24 May 2013 The teachings of Buddhism can offer significant insights on how to face today's most pressing challenges, Secretary-General Ban Ki-moon said today, in a message marking Vesak Day, which commemorates the birth, enlightenment and passing of the Buddha.
“Now more than ever, we need the spirit of non-violence to help inspire peace and quell conflict,” Mr. Ban said.
“This year's observance, falling at a time of widespread strife and misery, is an occasion to examine how Buddhist teachings can inform our response to prevailing challenges.”
Mr. Ban noted that confronting troubling problems is a big part of Buddhism as the Buddha himself – when he was a young prince – left the safety of his palace to discover the four sufferings of birth, sickness old age and death.
“While such painful realities cannot be avoided, Buddhism offers insights into how to cope with them. Its history is replete with inspiring examples of the transformative power of Buddhist philosophy,” he said.
Mr. Ban also recalled that King Ashoka, who presided over a brutal reign in India in from 268-232 B.C., ultimately converted to Buddhism, renouncing violence and embracing peace.
“The values that King Ashoka espoused, including human rights, democratic governance and respect for the dignity of life, are common to all great religions. The fact that he was able to embrace them after years of brutal war offers proof that the goodwill of individuals can end widespread suffering.”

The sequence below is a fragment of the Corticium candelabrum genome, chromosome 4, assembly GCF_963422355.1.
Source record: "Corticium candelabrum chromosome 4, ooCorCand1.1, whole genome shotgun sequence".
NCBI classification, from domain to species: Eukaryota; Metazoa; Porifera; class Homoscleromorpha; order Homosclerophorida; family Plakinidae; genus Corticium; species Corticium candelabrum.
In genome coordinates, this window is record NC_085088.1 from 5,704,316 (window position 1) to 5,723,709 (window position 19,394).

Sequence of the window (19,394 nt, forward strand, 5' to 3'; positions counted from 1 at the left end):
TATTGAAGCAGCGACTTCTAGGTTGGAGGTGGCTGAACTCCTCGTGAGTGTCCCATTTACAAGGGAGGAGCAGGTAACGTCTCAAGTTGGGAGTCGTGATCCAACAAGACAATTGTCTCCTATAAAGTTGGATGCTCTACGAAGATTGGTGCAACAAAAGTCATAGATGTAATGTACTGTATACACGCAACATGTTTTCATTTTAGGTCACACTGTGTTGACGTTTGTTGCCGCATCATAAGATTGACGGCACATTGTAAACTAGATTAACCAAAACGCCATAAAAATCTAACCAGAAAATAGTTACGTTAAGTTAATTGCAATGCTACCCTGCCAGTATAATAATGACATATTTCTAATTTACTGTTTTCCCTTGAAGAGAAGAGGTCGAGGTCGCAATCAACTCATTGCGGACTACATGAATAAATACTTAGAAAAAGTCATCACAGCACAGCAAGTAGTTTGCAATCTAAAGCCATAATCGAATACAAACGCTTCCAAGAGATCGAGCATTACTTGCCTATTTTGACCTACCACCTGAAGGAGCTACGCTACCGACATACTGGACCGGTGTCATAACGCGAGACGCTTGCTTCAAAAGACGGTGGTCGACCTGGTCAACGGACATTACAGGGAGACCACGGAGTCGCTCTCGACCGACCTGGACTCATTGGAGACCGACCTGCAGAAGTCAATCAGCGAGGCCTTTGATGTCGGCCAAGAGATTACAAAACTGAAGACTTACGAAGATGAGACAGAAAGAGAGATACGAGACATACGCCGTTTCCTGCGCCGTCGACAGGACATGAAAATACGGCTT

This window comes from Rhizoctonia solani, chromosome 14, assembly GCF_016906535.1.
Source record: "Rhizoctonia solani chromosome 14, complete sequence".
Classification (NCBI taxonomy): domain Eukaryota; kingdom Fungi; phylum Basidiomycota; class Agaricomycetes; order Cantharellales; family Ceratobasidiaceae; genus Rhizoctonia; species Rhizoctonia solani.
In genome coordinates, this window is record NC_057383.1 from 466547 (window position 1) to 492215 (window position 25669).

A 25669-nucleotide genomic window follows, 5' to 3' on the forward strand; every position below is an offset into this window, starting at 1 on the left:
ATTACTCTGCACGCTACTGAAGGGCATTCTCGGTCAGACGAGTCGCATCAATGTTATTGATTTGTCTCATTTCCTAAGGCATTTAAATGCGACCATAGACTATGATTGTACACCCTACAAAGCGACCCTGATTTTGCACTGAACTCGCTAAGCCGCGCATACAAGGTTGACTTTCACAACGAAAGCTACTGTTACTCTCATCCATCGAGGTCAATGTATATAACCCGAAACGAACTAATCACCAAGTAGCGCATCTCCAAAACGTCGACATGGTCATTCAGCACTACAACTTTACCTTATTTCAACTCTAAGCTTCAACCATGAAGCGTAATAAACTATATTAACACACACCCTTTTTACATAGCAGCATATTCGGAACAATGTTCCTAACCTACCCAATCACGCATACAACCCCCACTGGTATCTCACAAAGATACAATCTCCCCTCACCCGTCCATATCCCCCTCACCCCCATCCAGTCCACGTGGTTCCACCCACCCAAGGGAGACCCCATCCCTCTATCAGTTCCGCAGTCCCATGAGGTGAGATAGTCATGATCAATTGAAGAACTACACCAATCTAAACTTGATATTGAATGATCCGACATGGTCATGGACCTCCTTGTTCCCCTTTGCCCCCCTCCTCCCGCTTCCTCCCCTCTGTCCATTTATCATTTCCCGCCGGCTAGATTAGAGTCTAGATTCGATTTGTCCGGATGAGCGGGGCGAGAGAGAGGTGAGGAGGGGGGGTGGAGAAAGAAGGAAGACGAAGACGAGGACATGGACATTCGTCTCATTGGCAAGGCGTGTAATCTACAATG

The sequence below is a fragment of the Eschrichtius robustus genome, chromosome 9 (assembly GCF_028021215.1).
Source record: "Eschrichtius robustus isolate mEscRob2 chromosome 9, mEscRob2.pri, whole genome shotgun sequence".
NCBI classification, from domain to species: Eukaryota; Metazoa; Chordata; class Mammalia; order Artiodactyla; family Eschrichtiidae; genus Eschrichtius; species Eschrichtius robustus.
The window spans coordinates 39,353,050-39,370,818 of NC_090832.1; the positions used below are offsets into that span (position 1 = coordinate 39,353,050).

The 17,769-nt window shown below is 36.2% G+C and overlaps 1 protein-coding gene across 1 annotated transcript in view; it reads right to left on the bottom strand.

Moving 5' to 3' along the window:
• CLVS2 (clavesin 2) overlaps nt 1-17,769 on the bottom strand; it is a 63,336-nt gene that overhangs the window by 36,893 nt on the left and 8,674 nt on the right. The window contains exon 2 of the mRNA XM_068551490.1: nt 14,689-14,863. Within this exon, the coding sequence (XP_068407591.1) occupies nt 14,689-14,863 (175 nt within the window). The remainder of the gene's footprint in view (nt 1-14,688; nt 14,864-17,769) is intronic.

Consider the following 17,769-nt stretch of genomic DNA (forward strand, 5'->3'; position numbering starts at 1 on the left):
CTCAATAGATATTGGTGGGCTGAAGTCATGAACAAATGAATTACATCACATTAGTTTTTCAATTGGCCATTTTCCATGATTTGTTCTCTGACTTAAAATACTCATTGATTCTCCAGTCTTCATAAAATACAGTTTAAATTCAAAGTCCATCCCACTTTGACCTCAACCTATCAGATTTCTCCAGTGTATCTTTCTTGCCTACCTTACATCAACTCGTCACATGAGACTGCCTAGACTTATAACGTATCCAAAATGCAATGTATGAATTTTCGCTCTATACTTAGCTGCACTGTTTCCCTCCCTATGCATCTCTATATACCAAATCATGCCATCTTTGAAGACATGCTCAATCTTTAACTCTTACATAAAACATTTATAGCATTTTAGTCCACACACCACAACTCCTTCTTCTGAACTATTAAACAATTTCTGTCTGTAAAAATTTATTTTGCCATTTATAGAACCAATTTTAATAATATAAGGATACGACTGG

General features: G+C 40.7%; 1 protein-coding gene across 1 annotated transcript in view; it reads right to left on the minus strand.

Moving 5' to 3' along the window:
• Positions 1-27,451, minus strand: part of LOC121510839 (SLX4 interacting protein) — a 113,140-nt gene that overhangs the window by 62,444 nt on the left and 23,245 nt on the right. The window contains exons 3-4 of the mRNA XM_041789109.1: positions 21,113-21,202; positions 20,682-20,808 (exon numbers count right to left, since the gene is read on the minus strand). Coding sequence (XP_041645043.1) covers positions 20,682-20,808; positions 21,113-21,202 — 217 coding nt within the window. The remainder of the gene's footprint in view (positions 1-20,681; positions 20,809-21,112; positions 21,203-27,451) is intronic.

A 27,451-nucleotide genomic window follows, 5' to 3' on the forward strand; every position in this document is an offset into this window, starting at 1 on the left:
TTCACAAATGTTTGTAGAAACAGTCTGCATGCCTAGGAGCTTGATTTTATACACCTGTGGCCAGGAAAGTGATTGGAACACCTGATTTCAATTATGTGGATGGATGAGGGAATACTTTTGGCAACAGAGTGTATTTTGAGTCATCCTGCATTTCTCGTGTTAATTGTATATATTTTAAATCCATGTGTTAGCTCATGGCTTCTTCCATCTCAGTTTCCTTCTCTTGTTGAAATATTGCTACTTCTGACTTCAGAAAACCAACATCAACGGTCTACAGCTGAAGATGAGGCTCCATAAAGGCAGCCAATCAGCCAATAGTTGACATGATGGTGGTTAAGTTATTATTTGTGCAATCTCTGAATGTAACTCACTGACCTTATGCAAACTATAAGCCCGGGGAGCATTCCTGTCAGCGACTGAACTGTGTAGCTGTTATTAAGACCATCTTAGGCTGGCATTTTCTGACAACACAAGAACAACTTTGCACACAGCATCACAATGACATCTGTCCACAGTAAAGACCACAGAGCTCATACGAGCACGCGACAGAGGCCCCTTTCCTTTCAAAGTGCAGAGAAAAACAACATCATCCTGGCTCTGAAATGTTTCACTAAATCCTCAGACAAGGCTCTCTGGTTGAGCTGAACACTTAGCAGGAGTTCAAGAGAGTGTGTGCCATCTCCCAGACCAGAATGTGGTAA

Mr. Ban offered his best wishes to Buddhists and expressed his sincere hope that “we may all draw on spiritual ideals to strengthen our resolve to improve our world.”
By its resolution 54/115 of 1999, the General Assembly recognized internationally the Day of Vesak to acknowledge the contribution that Buddhism, one of the oldest religions in the world, has made for over two and a half millennia and continues to make to the spirituality of humanity. This day is commemorated annually at the UN Headquarters and other UN offices, in consultation with the relevant UN offices and with permanent missions.
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